“Life is either a daring adventure or nothing.” – Helen Keller
Two and a half weeks before she heard her doctor say the words, “You’re in remission,” I listened to my mom tell her story. I would have never called her journey through cancer an adventure, but God is redefining adventure for me.
This is her story.
My mom describes her childhood as a time of searching. She finally found what she was chasing after at the age of fifteen. She always loved God, but one day someone explained to her how Jesus loved and died for her. That someone was my dad. Life didn’t become safer or more certain after that, but it certainly became more adventurous.
Just after she turned thirty-one, my mom flew across the Atlantic Ocean to Nairobi, Kenya, three little ones in tow. She and my dad joined a team called Wycliffe Bible Translators.
Terrified, she laid in bed the night before they left begging God to intervene and change their assignment. Everything seemed so scary and uncertain. In the end, God said no. He knew she would one day recognize this adventure as one of His very best gifts.
Her story is teaching me that adventure requires both courage and vulnerability.
My mom will tell you that her time in Africa was the most joyful and peaceful time of her entire life. She found joy in all God was teaching her and peace in how He provided for our family. Yet she also recalls the difficulty and the struggle. A season of suffering preceded the season of joy. Life in Africa was full of difficult decisions, inevitable risk, isolating realties, and unforeseen adjustments.
My six-year-old eyes could only see the adventure while living in Kenya. Yet when my mom received her cancer diagnosis almost a year ago, my thirty-six-year-old eyes couldn’t see adventure at all. Our family gathered together and begged God to intervene and change this impossible diagnosis. Though three decades separate these two narratives, God has woven them together in the most intricate and beautiful way.
Sometimes, we discover adventure when we aren’t even looking for it.
I remember the avocado tree in front of our flat in Nairobi where most of my own childhood adventure took place. Mom would ask my younger brother to climb high up into the thick branches to pluck an avocado for supper. We played all day long underneath its shade. It was so much more than a tree; it was an adventure waiting to be explored.
Banana trees lined the view out back, where our clothes hung with pegs on a line. My youngest brother—who learned Swahili right along with English—loved to launch their red petals down the drainage ditch. He sat hunched over watching little red speedboats chase their own daring adventure.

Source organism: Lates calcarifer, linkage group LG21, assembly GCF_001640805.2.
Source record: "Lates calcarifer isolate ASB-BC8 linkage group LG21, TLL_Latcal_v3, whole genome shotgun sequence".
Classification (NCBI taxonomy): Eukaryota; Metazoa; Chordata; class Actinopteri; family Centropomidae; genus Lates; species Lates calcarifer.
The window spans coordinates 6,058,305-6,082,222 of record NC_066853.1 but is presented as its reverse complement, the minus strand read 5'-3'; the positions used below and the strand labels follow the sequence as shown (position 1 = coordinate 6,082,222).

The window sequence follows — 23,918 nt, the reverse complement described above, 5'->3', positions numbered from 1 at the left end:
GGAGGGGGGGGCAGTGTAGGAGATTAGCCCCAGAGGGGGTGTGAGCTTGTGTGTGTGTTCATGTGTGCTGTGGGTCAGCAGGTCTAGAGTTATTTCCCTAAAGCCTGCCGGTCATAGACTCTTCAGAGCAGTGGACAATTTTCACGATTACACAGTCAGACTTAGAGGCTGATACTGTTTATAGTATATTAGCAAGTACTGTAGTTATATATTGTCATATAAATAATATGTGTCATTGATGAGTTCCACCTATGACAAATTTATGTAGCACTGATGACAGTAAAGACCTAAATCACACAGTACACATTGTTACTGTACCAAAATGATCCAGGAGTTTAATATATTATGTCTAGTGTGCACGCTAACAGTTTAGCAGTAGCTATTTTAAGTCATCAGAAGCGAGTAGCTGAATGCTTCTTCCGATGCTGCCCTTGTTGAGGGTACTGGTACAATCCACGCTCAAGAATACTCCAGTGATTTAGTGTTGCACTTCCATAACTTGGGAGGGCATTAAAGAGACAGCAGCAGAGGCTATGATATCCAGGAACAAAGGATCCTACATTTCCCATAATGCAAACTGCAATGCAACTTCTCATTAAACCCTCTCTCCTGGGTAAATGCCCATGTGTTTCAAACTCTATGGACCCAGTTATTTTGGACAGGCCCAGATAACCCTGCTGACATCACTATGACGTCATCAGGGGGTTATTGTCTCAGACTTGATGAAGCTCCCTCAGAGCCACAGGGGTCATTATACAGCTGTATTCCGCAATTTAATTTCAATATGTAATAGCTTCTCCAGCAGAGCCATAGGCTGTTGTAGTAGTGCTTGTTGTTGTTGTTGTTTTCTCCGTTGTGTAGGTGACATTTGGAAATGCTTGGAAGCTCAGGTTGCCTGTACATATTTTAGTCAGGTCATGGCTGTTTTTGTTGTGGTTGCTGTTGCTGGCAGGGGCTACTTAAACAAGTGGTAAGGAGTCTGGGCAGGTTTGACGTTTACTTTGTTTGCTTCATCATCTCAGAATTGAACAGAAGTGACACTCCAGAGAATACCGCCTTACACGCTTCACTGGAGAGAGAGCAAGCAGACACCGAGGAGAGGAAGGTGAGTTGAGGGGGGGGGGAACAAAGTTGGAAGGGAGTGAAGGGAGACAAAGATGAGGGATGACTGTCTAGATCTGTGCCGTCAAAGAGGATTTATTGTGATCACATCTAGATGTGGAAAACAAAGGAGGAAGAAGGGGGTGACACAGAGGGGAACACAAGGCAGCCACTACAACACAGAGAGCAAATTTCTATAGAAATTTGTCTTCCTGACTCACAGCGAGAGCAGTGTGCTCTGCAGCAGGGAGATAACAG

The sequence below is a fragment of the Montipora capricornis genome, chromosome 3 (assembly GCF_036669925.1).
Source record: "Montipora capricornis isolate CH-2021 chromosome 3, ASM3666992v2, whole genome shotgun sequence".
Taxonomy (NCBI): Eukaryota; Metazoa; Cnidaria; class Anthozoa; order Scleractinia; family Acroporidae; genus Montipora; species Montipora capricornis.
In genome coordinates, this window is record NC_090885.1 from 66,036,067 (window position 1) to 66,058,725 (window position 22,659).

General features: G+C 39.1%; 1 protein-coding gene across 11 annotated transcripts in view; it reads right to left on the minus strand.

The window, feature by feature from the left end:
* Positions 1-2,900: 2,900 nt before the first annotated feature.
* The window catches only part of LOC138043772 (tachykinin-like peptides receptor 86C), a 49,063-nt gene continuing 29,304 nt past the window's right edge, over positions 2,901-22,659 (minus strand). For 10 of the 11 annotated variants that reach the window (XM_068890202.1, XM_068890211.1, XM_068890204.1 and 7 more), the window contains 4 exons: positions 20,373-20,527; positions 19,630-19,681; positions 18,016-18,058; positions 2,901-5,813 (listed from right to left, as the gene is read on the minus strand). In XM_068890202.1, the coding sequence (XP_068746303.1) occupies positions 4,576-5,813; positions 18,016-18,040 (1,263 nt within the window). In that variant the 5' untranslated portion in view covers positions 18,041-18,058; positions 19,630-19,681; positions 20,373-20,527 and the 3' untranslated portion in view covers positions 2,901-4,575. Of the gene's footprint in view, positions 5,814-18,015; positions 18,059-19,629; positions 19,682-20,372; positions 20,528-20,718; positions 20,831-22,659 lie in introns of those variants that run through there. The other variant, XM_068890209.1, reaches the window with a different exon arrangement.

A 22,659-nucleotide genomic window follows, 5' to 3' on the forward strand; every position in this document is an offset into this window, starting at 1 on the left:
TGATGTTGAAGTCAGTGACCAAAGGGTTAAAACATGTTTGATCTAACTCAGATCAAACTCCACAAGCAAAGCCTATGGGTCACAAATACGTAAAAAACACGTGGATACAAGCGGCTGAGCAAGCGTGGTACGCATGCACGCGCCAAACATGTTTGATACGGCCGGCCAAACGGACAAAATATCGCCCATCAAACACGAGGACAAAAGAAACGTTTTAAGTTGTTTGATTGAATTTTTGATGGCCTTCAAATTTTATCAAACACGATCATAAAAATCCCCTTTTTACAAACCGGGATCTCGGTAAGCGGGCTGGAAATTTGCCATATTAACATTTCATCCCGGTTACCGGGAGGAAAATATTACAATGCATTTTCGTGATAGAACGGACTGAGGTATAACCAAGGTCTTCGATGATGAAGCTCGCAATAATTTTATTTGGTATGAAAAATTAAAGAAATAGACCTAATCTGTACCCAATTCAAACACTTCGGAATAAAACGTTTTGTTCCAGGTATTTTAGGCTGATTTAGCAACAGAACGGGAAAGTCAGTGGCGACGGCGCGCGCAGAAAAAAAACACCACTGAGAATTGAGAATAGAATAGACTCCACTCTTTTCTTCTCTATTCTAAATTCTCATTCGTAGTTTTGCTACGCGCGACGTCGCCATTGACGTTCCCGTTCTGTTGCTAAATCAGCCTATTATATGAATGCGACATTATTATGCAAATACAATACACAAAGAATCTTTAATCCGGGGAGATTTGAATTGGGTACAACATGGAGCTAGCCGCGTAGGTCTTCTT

Twice a year we took the overnight train from Nairobi to Mombasa. Dad built elaborate sand castles all day long, with intricate towers and a working moat. Mom helped us spot shells hidden in the sand.
In the midst of beauty and simplicity were the realities of loss and uncertainty.
Getting lost was a prerequisite to finding our way. My parents had to grieve the loss of their old community before they found a new one. Family was redefined as an entire ocean separated loved ones.
God gave my Mom many opportunities to trust Him. The matatu that took me to school each day—about forty-five minutes away—drove right past the coffee plantation that saddled up next to the campus grounds.
I grew to anticipate the evenly spaced rows of coffee plants. My world was small and seemingly predictable. The trip never seemed that long when I was six years old. Mom whispered prayers of protection as she kissed me good-bye each morning. As a mother of two six-year-olds, I now have an entirely new perspective of the trust my mom must have possessed.
At a stop light once, a man reached into our car and tried to grab the gold chain right off Mom’s neck. Instinctively, she rolled up her window as he yanked his hand out through the tiny slit at the top. He stretched her chain about two inches, but it never broke. She kept right on wearing that gold chain that held a pendant in the shape of Africa.
She, too, was stretched but not broken.
Sometimes, God invites us into adventure so that we discover our need for Him. My mom’s specific cancer and circumstances prevented her from being in large groups of people for the duration of her treatment. For an extrovert who thrives among people, this was extremely difficult and costly for her, but God provided in such unexpected and loving ways.